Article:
Mid-South schools taking steps to address bullying following violent acts on campuses

MEMPHIS, Tenn. — Kids in crisis. Bullying. Guns.

A troubling trio school districts across West Tennessee are trying to put an end to.

In the last month, two teens were shot by other kids. The kids behind the gun cited bullying as the reason for pulling the trigger.

“In the 8th grade, I was being bullied and I wanted to do something about it,” said JaRieya Sanders, World Anti-Bullying Card Program.

SEE MORE: New details emerge after juvenile charged for shooting at teens he said bullied him

So, Sanders did. At 13-years-old, she started the nonprofit World Anti-Bullying Card Program. Along with her sidekick Jade, a puppet that helps get the message out.

”Some kids have a hard time expressing how they feel to an adult,” Sanders said.

Through the nonprofit, she hands out these cards. It allows kids to check off a box to describe the type of bullying they’re experiencing, as well as name their bully. And, report it to an adult.

“A lot of times when a child is being bullied by that certain bully, other kids are as well. The moment they stand up for themselves and advocate for themselves, they advocate for others,” said Erin Williams, Arlington Community School. To end bullying, schools are also stepping up.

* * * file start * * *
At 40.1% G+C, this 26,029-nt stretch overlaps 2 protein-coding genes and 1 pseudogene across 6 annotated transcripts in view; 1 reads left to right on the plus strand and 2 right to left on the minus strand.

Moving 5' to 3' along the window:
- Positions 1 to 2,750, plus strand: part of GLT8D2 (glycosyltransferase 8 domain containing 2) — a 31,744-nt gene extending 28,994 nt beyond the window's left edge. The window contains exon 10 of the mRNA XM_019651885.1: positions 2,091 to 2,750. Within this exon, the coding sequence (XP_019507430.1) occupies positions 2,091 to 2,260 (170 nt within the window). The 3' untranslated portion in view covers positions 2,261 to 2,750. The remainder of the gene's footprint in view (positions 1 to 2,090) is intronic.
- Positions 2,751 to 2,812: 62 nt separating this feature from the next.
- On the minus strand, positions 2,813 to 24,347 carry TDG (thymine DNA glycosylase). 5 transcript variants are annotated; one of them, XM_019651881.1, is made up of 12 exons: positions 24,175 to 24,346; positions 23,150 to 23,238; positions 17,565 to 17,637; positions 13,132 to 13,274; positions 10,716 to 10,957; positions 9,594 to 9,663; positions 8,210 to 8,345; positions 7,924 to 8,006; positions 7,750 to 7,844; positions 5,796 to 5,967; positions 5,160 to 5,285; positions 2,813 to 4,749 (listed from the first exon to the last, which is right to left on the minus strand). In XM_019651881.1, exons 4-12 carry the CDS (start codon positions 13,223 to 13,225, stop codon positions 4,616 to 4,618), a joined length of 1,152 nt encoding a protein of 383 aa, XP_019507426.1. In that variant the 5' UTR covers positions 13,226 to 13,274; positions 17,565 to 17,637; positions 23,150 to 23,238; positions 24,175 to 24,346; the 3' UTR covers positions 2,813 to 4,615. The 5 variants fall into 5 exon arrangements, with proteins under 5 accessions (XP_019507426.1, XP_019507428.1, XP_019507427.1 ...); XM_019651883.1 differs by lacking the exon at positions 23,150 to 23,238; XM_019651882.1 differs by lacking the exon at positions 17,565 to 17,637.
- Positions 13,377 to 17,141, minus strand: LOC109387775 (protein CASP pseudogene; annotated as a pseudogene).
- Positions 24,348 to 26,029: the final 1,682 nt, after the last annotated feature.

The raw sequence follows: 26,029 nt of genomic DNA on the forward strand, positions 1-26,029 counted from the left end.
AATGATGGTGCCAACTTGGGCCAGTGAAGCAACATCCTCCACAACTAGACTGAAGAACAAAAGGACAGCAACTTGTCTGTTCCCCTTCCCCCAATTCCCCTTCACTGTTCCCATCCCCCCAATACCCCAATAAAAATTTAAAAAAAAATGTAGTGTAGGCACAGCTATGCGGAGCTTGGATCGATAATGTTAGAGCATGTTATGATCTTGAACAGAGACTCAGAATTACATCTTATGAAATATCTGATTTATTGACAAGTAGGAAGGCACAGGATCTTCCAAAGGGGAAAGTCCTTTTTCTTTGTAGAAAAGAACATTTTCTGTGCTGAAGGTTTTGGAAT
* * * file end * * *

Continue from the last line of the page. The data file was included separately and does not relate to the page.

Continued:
SEE MORE: Memphis high school student creates anti-bullying organization to help end violence

School districts across West Tennessee participated in unity day, a day where people are encouraged to stand up against bullying and cyberbullying.

“We like to bring up bullying and talk about the harmful effects of bullying and normalize that bullying isn’t cool,” said JaNeair Johnson, Arlington Community School.

Arlington Community Schools and districts throughout the Mid-South called on people to wear Orange to send a clear message that bullying of any kind is never okay.

“We want to make sure they know bullying is a consistent, persistent behavior, mean and unwanted touch or words that are not welcome,” said Johnson.

It’s a movement Sanders is happy to see gaining momentum while she also works to eradicate bullying in her own way.

“it’s nice to talk to people your age going through the same thing you may be going through,” said Sanders.

Click here if you’re interested in helping JaRieya’s nonprofit continue to grow.